This year, I steeled myself for something quite different, when Elizabeth begged for that traditionally teeny-bopper party: a sleep-over. The sleep-overs provided by the friends of my youth were sleezy affairs presided over by invisible parents, involving a lot of junk foods; pop-psychology reviews of fashion, grooming, and boys; incredibly silly impromptu play readings; bad music; and very little actual sleep. Now I have nothing against junk foods, fashion, play readings and staying up late, in their proper places. It was the illusion of unsupervised abandon that gave those events such an uncomfortable edge and shady reputation.

I agreed on the condition that Elizabeth, her father and I would entirely re-invent the whole institution. I also laid in a good supply of caffeine and Tylenol - just in case.

On the appointed day, the entire feminine contingent of Elizabeth's home-school speech and debate team, her Russian conversation partner, her historico-political provocateur (yes, this IS possible at age 14), some choir cohorts, and her faithful little sister settled in for the Green Gables sleep-over. As instructed, they brought Bibles, sleeping bags and plenty of red-headed spunk.

Little brother, Winston, served snacks while we all played Cranium, and tried to "recover" Anne Shirley's truncated war dispatches. Then we all sat down to crystal and china, and a country Edwardian dinner that would have made even Rachel Lind smile. This produced actual polite conversation, though I must admit, we did talk about boys. It happened quite innocently.

You see, Elizabeth's father had the girls in stitches with his fish stories. They needed little encouragement to brag about their own fathers. By the time the pound cake and raspberry fool arrived, they decided they could put together a sort of father-daughter Mission Impossible team with experts in law enforcement, computer wizardry, high finance, foreign language, construction engineering, persuasion, flying and so on.

Yes, we watched one of the Anne of Green Gables videos, complete with popcorn and hankies. There wasn't a dry eye. But when it came to composing the group photo- everyone swooning histrionically on the fainting sofa blotting eyes with said hankies- they actually got to the teary stage by the expedient of helpless laughter.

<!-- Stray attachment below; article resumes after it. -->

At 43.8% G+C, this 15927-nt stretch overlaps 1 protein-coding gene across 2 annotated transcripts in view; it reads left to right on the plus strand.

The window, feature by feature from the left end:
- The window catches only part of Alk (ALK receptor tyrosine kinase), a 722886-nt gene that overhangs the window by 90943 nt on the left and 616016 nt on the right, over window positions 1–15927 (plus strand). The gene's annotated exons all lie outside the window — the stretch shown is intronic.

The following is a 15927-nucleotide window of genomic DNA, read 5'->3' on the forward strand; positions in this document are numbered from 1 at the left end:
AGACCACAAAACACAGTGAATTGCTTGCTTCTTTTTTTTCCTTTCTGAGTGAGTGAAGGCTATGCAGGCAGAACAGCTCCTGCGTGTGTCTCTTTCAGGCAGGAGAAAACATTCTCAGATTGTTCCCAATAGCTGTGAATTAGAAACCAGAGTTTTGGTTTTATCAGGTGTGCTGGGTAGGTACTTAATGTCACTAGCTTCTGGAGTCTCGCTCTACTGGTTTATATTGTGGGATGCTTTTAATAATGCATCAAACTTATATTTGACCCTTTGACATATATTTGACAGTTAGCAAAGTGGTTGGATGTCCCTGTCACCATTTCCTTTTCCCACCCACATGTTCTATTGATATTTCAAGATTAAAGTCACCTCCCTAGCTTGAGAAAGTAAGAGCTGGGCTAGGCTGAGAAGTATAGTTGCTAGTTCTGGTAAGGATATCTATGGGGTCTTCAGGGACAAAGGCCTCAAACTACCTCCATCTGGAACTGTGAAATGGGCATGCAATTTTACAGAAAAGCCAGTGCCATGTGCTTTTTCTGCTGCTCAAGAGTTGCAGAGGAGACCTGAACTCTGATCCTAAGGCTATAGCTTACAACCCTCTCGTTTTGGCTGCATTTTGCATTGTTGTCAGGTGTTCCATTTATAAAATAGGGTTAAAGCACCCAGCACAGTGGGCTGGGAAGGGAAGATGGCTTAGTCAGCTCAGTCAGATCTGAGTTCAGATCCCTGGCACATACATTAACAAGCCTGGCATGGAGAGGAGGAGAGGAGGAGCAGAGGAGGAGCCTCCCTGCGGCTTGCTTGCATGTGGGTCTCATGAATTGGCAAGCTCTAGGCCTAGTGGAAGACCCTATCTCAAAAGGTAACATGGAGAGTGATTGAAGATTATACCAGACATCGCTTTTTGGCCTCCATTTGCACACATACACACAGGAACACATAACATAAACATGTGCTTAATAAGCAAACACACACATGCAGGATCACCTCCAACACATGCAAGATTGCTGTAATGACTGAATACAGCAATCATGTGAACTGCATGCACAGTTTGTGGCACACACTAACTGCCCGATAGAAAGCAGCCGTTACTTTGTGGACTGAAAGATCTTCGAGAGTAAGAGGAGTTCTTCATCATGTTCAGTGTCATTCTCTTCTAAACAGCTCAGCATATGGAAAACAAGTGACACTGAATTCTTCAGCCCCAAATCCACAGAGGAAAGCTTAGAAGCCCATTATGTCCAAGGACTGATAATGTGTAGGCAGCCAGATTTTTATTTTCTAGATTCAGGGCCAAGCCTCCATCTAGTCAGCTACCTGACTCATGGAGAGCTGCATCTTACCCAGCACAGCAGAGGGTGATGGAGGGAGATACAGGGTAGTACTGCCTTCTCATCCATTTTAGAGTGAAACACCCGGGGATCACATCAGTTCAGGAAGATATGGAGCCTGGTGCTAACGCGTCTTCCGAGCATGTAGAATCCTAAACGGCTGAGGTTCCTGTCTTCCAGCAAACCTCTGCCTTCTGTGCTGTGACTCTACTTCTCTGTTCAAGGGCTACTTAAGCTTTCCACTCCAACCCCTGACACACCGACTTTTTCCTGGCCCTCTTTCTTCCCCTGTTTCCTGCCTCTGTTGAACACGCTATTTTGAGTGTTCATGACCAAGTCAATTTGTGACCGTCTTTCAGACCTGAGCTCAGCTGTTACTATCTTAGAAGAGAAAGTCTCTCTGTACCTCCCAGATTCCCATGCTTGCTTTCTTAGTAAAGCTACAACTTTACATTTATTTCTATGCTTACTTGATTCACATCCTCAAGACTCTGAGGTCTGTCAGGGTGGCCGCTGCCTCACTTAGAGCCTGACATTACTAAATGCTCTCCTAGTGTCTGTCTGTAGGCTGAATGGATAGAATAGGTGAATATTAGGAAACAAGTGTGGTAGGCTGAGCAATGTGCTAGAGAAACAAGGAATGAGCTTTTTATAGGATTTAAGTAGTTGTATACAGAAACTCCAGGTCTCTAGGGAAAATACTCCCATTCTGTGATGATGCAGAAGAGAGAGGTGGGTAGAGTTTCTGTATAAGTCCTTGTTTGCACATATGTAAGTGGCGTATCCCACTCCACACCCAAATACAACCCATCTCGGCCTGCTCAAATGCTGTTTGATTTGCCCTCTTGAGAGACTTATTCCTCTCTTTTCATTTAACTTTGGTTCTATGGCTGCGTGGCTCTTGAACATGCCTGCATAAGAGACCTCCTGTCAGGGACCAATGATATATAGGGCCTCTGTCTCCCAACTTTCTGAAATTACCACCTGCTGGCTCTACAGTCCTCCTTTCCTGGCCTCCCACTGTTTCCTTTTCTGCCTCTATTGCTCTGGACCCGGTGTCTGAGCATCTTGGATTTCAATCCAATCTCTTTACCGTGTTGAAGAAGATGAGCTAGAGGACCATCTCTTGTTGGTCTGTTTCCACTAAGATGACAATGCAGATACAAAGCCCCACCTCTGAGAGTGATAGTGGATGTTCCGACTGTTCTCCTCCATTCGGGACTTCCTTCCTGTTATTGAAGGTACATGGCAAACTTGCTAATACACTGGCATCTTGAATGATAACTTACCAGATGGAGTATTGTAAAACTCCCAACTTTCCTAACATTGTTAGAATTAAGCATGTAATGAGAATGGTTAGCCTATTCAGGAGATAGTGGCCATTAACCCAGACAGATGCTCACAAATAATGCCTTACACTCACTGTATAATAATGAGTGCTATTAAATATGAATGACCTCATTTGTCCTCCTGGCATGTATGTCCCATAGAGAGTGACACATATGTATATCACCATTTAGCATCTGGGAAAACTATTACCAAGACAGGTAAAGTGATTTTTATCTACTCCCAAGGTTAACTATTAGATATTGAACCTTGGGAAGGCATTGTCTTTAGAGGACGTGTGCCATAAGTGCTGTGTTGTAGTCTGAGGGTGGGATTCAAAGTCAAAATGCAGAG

According to the girls, some of them didn't get to sleep until 3am. But I happen to know that they were all asleep by 12:30, when the dog had to tiptoe politely through the cocooned sleeping bags to ask ME to let him out. I confess, I was in two minds about whether to preserve their illusion of pushing the envelope, or to assure them that they really had behaved with perfect decorum in spite of themselves.

Morning dawned in a silvery benediction of rain. I passed out empty journals and gel pens, asking that the first entry be a description of the Bible woman each girl would most like to emulate and why, and warning them that there would be a quiz at breakfast. Amid the quiet bustle of morning toilets, sofa cushions tidied to their appointed places, and young ladies finding a solitary spot for their contemplations, one guest stood in the kitchen door waiting to be noticed.
"Excuse me," she began, "Most of us have a piano recital later this morning, would it be alright if we warmed up?"

So while Winston and I laid out lavender scones and lemon curd, bacon omlets, juice and tea, we were treated to Bach, Chopin, Clementi, heartbreaking jazz and ripping ragtime. Even the girls who didn't have a recital serenaded the cook. And I was left to my own contemplations.

While the children are little, we get used to the idea that we will not see the full flowering of our labor for many years yet. But here, so unexpectedly, I was not only seeing the flower, but tasting the first fruits. What I had thought would be a Tylenol occasion was in fact a display of the faithfulness of God. These young ladies, bright, accomplished, courteous, companions to strengthen faith and resolve, so far from being the rotten fruit modern parents have come to expect, are the hundred-fold harvest of parents who have patiently trained and molded and modeled faith and courage over the years. These are the young hands which will rule the future from the side of the cradle. These are the ones who will dictate the terms of peace to God's enemies in the next generation. These are the women who will build up the old waste places of culture and courtesy, and it is my greatest delight, my sweetest privilege to know and to equip them.

Who could have guessed that the teeny-boppers' sleepover would be the mother's rite of passage?


Related Posts with Thumbnails